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Toothless, 33-Million-Year-Old Whale Could Be Evolution & # 39; Loss of Links & # 39;



A closer examination of the fossils discovered more than four decades ago has led to the identification of a new species of whale – a 33 million year old cetacea that has neither teeth nor baline. His findings could solve the old mystery of the origin of filter-eating whales, but some scientists say the new analysis is not entirely convincing.

Introduce Maiabalaena nesbittae, genus and new species of ancient whales. About the size of a modern beluga whale, this 4.57m cetacean does not have teeth or balin (a row of hair-like plates used by whales to filter small prey from water), relying solely on suction feeding.

Therefore, Maiabalaena nesbittae, which means "mother whale," representing the intermediate stage between ancient toothed whales and modern filter feeders, according to a new study published today in Current Biology.

Today, whales can be broadly integrated into two main groups: toothed whales, such as orcas and dolphins, and filter-eating (or mystic) whales, such as humpback whales, fin whales, blue whales, and minke whales. Baleen is a remarkable evolutionary discovery that allows the administration of filters, allowing large sea whales to consume several tons of food every day without having to chew or chew.

The pope is the first and only mammal to evolve into baleen, but the origin of this eating strategy is not entirely clear. Whales come from land mammals, which retain their teeth after adapting to an aquatic lifestyle.

With their sharp teeth, ancient whales continued to chew their food. But the environment changes, as does their prey, so the whale must adopt a new feeding strategy. Finally, this results in the appearance of filter-eating whales.

As how fish change from having teeth to baleen – a substance made of keratin, made of hair and nails – is the subject of a lot of controversy.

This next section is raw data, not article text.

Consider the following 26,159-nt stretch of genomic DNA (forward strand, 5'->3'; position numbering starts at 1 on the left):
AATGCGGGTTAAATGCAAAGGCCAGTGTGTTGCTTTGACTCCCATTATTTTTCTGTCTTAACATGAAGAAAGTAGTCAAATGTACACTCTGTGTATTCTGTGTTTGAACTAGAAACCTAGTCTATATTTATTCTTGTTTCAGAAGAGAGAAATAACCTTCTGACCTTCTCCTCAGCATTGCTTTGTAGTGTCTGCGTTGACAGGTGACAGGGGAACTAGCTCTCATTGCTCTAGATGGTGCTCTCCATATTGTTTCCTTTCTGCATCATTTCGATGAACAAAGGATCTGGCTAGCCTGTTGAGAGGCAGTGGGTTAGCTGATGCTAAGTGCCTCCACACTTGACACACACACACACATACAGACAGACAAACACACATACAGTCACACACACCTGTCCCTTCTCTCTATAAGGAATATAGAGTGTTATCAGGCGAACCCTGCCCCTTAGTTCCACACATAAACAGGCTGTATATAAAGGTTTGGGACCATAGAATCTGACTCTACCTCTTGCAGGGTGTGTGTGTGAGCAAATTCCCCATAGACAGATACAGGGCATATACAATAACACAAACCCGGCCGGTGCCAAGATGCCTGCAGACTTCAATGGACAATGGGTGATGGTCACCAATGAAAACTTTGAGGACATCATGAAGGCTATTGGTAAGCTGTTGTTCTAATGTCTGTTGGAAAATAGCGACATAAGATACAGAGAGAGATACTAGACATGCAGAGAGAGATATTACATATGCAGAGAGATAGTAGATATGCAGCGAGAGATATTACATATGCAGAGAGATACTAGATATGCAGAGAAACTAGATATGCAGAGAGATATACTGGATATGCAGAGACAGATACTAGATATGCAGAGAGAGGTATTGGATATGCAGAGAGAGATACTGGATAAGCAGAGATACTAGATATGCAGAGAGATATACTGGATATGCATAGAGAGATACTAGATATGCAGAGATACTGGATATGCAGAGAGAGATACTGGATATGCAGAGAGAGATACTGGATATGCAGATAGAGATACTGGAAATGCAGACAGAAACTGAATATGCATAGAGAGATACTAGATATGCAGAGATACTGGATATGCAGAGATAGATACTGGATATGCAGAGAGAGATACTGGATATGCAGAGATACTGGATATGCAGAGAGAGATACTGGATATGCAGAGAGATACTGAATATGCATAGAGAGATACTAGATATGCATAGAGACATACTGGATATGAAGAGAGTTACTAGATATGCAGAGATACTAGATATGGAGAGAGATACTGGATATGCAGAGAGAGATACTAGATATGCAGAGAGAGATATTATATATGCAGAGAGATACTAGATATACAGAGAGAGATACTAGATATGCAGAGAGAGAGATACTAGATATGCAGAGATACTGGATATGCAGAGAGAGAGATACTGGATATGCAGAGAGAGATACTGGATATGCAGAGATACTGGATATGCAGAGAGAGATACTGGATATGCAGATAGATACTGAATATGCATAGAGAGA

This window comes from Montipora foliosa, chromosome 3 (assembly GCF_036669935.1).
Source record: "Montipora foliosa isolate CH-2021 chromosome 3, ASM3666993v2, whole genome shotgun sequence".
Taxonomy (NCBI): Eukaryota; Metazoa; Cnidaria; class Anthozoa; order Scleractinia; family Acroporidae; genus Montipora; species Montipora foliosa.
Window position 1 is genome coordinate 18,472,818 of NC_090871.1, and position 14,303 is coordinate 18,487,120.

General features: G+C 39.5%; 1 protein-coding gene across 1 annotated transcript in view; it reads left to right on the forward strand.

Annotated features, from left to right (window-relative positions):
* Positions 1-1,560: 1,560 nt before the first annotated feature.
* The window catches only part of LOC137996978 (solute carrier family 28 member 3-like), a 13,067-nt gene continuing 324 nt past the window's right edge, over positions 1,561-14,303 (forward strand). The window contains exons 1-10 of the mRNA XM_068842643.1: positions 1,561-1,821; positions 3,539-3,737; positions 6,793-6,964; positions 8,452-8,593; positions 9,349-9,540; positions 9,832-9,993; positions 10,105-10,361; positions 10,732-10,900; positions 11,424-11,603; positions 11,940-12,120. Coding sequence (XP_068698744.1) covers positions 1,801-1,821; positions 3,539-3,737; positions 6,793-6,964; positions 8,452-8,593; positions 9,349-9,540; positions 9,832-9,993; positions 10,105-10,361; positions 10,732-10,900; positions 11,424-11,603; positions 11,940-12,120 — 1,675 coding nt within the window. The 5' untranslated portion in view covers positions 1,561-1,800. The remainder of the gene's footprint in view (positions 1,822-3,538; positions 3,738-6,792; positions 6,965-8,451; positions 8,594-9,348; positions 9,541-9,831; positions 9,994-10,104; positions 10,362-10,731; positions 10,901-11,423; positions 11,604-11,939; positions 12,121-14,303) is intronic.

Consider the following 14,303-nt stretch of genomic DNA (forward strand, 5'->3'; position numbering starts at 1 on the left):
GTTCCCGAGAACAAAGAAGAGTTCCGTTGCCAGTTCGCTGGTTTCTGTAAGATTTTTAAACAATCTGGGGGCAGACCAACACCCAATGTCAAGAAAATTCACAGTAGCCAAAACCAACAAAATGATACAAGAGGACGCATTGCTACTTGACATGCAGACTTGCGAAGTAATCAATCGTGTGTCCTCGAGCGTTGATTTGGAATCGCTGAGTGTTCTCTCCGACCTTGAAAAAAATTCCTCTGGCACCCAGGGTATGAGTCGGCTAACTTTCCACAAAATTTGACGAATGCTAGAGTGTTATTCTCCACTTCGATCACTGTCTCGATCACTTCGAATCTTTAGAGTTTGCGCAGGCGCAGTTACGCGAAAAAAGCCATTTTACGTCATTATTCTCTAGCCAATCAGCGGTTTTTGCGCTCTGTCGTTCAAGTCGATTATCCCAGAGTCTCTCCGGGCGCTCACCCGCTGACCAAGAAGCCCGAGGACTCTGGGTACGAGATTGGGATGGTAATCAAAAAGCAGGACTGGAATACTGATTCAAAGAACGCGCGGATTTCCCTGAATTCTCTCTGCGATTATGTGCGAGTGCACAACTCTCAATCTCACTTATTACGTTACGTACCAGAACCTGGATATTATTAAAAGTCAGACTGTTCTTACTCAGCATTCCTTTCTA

Some scientists speculate that ancient whales used their teeth to filter water, and that this feeding strategy led directly to balin. The theory was hit directly last year by Monash University paleontologist who showed that sharp teeth used by ancient whales could not be used as filters, concluding that ancient whales never passed the tooth-based filtration phase, and such an intermediate species, which had not yet been discovered, had to there is.

Part of the problem is that keratin is not properly stored in the fossil record. For palaeontologists who study ancient whales, this mystery is similar to flight studies in ancient animals, and the seemingly endless search for "missing links" between flying birds and those capable of flying alone.

In the case of whales, paleontologists have searched for species between whales that are positioned between toothed whales and filter-eating whales. Toothless, baleenless discovery Maiabalaena nesbittae it can become this missing link.

Partial framework Maiabalaena nesbittae, which includes an almost complete skull, was discovered in Oregon in the 1970s, and has languished in the Smithsonian national collection ever since. At this point, a detailed analysis of the fossils was impossible because it was flooded with rocks and other materials.

The lead author of the new study, Carlos Mauricio Peredo of George Mason University and the National Museum of Natural History, looked at these old fossils with new eyes using state-of-the-art CT scan technology. Peering into the rock, researchers were able to identify signs of a toothless and baleenless whale – including a thin and narrow upper jaw that did not have the right surface to suspend baleen.